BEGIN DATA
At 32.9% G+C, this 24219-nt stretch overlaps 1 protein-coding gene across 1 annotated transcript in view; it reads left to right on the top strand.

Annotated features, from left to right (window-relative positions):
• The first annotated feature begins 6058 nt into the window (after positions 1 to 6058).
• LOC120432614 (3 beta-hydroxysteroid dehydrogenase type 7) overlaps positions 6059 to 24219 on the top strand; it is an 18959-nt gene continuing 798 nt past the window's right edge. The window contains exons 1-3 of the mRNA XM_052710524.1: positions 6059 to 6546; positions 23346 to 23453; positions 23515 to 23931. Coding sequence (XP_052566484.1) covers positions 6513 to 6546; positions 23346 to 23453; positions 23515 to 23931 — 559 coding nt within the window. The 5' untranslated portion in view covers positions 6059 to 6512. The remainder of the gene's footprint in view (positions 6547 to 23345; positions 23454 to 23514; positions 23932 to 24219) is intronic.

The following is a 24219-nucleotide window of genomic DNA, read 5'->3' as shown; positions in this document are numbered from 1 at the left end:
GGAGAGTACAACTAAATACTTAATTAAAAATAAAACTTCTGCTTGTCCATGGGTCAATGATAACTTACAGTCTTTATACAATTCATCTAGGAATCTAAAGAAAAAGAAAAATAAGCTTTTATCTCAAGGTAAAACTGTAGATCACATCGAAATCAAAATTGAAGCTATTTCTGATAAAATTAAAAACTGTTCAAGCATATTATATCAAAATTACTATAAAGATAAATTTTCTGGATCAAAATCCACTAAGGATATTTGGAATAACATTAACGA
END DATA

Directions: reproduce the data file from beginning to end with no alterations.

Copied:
At 32.9% G+C, this 24219-nt stretch overlaps 1 protein-coding gene across 1 annotated transcript in view; it reads left to right on the top strand.

Annotated features, from left to right (window-relative positions):
• The first annotated feature begins 6058 nt into the window (after positions 1 to 6058).
• LOC120432614 (3 beta-hydroxysteroid dehydrogenase type 7) overlaps positions 6059 to 24219 on the top strand; it is an 18959-nt gene continuing 798 nt past the window's right edge. The window contains exons 1-3 of the mRNA XM_052710524.1: positions 6059 to 6546; positions 23346 to 23453; positions 23515 to 23931. Coding sequence (XP_052566484.1) covers positions 6513 to 6546; positions 23346 to 23453; positions 23515 to 23931 — 559 coding nt within the window. The 5' untranslated portion in view covers positions 6059 to 6512. The remainder of the gene's footprint in view (positions 6547 to 23345; positions 23454 to 23514; positions 23932 to 24219) is intronic.

The following is a 24219-nucleotide window of genomic DNA, read 5'->3' as shown; positions in this document are numbered from 1 at the left end:
GGAGAGTACAACTAAATACTTAATTAAAAATAAAACTTCTGCTTGTCCATGGGTCAATGATAACTTACAGTCTTTATACAATTCATCTAGGAATCTAAAGAAAAAGAAAAATAAGCTTTTATCTCAAGGTAAAACTGTAGATCACATCGAAATCAAAATTGAAGCTATTTCTGATAAAATTAAAAACTGTTCAAGCATATTATATCAAAATTACTATAAAGATAAATTTTCTGGATCAAAATCCACTAAGGATATTTGGAATAACATTAACGA